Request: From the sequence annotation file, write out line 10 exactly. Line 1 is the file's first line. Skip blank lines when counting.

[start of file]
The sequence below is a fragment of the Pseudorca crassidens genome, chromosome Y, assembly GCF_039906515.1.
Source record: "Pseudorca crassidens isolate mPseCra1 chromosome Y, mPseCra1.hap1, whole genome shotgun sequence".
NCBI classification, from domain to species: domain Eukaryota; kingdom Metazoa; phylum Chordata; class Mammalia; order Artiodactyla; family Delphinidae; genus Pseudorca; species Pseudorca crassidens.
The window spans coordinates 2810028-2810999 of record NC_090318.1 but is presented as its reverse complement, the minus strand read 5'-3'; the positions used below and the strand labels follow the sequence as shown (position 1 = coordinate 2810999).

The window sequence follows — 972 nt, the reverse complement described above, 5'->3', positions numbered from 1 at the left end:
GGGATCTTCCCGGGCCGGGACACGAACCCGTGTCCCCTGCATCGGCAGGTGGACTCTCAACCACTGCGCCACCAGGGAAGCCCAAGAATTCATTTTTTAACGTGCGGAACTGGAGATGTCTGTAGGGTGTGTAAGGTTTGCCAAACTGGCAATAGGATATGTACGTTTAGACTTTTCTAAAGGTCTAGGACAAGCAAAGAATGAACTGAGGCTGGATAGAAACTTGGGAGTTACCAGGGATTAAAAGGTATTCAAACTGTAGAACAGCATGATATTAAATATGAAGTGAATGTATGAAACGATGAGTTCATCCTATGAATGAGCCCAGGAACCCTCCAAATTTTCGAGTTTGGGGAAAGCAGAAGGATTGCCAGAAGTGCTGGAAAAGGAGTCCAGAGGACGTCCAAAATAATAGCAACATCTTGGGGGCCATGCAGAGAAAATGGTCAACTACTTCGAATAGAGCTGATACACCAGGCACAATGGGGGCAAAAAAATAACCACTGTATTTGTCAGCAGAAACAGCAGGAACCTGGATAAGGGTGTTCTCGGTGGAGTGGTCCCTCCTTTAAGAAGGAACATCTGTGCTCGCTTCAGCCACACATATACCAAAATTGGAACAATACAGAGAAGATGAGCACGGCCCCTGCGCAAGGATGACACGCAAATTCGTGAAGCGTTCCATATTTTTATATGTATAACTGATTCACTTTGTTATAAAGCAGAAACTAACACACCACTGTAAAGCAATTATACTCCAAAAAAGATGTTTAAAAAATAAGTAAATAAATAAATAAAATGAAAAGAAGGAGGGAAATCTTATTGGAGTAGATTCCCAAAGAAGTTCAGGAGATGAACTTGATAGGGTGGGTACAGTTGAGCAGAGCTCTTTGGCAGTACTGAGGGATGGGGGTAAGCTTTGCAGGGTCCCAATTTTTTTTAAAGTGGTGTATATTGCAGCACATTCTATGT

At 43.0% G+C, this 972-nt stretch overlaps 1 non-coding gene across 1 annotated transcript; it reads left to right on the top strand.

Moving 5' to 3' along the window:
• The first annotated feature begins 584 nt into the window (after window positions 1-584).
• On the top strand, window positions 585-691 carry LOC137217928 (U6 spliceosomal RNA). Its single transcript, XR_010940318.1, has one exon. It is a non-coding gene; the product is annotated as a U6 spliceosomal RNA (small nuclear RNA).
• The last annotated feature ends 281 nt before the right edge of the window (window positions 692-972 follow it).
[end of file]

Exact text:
• On the top strand, window positions 585-691 carry LOC137217928 (U6 spliceosomal RNA). Its single transcript, XR_010940318.1, has one exon. It is a non-coding gene; the product is annotated as a U6 spliceosomal RNA (small nuclear RNA).